Jeremy Stewart is the author of (flood basement (Caitlin Press), a poetic memoir of growing up in Prince George, BC, the manuscript of which was shortlisted for the 2008 Robert Kroetsch Award for Innovative Poetry. His poems have appeared in online journals such as ditch, Treeline and stonestone, and in print in the Forestry Diversification Project anthology (UNBC Press). Stewart is a prolific producer of chapbooks and broadsides; he was the 2007 winner of the Barry McKinnon Chapbook Award. He has recently successfully defended his creative MA thesis, written under the supervision of Rob Budde—a novelistic long poem entitled “In Singing, He Composed a Song”—at the University of Northern British Columbia.
1 - How did your first book or chapbook change your life? How does your most recent work compare to your previous? How does it feel different?
As I’m sure many would say, my first book made me feel like a “real writer.” It also showed me how excited people were about what I was doing by giving them a concrete way to express it—my boss bought a copy for herself, and then copies for her son and her stepdad for Christmas. Conversely, it also inspired a series of prank phone calls in which an unknown caller mocked me for self-publishing, which of course I didn’t do! Yeah, that was weird.
Reflecting on my first book also made me aware of what I wanted to do differently. My new poems are either more lyric or more anti-lyric than (flood basement, and attempt less to get the lyric and anti-lyric to work together. I guess I’m not trying to get every idea into one book anymore.
2 - How did you come to poetry first, as opposed to, say, fiction or non-fiction?
I started writing songs when I was 11. I saw Nirvana on TV and I saved up my paper route money to buy an electric guitar (I still play in bands and I teach guitar lessons for a living). I didn’t really try to write poems per se until I was 18 and attending the College of New Caledonia. Barry McKinnon was my composition instructor. He was very funny, and he told us the only newspaper worth reading was the Village Voice. I had no idea who he was for at least a year. Then I stumbled on The the. in the CNC library and it blew my mind. Who would have thought? Poetry about Prince George! And that was how it really started.
3 - How long does it take to start any particular writing project? Does your writing initially come quickly, or is it a slow process? Do first drafts appear looking close to their final shape, or does your work come out of copious notes?
It depends on the project. Indeterminate Accumulation Anti / Ghazals, for example, takes four months to a year for 10 pages. I’m on section 3. I hope to eventually have 10. Meanwhile, something funny or very lyric might be just about done 10 minutes after the idea strikes. I do give myself quite a bit of time to edit, though.
4 - Where does a poem usually begin for you? Are you an author of short pieces that end up combining into a larger project, or are you working on a "book" from the very beginning?
I will usually catch on a concept which is inspired by a word or phrase. The concept could be for a theme, a constraint, a writing process, etc. A couple years ago, I was walking down 7th Avenue in Prince George when I realized that it was not connected to the other 7th Avenue, and neither was it parallel to it; I thought to myself something like “to deliver pizza in this town, a person would need a degree in Prince Georgeography.” That term gave me an idea for a process of walking and tape recording myself improvising stories about all the places that have stories for me in this town. The scale of an idea comes from my sense of how much I could write connected to it. So, I think “Prince Georgeography” could someday be a book.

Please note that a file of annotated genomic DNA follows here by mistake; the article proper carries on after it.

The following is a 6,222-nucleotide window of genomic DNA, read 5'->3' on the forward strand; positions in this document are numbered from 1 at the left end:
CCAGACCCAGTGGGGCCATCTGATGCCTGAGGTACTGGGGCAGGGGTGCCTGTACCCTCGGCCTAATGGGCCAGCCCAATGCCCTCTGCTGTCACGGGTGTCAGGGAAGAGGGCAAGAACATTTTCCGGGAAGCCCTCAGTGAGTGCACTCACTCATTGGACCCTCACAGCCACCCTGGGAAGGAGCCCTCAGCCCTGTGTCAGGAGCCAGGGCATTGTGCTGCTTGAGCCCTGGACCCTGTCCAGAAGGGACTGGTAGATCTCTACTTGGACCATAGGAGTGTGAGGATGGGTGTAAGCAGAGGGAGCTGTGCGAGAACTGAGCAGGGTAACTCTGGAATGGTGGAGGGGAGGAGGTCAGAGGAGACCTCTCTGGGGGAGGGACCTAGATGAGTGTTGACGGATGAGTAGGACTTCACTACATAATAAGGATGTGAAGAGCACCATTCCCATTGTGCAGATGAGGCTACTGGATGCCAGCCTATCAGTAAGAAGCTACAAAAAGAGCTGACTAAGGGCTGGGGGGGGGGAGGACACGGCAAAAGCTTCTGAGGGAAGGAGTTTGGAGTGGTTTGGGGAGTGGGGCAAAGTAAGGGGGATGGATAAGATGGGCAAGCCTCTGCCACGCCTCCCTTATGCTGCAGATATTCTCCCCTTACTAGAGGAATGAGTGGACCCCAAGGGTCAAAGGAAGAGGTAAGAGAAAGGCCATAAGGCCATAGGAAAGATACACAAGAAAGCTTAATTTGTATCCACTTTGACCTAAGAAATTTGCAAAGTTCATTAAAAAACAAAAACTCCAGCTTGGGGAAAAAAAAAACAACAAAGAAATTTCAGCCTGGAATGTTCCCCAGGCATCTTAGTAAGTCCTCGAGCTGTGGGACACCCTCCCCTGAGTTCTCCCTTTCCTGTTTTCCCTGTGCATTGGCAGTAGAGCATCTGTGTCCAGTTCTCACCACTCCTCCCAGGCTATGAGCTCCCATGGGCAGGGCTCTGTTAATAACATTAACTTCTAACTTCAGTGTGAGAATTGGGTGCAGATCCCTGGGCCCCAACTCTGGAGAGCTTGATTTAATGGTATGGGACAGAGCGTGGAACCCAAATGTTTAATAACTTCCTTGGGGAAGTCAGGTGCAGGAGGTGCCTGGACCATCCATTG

5 - Are public readings part of or counter to your creative process? Are you the sort of writer who enjoys doing readings?
Public readings are a small but important part of my process. I use them to try on different versions of myself. When I do that, my partner, Erin, calls it “being obscure.” I like reading because I like to perform, meet people, drink free wine when available. It’s fun.
6 - Do you have any theoretical concerns behind your writing? What kinds of questions are you trying to answer with your work? What do you even think the current questions are?
I’ve been reading a lot of theory, partly because I just finished an MA in English at the University of Northern British Columbia. I am particularly interested in what I see as the connections between some of the ideas of Roland Barthes and of Deleuze & Guattari. This enthusiasm is manifested in my work in several ways. For one, I delight in the language of post-structuralism. It is a dense and ugly jargon that reminds me at once of the sleek, sinister look of an Uzi and of a trembling forest of stems. About a week ago, I defended my creative thesis project, called “In Singing, He Composed a Song,” a text that deploys the rhizome as a polyvalent structural strategy.
7 – What do you see the current role of the writer being in larger culture? Does s/he even have one? What do you think the role of the writer should be?
I think writing is the ‘original’ cyborg technology. I think that as our technology becomes less like an Uzi and more like a forest, writing will become more important, not less, and the figure of the writer, as a social technology, will have to adapt to that. I think we will have more and more and more writers. I only worry for the future of literacy (I know, awfully conservative).
8 - Do you find the process of working with an outside editor difficult or essential (or both)?
I have worked with two editors: Rob Budde and Vici Johnstone. Both of them were very hands-off, but in different ways. Rob asks questions more, and Vici shares her opinion more. Both pick their battles carefully, and both were wonderful to work with.
9 - What is the best piece of advice you've heard (not necessarily given to you directly)?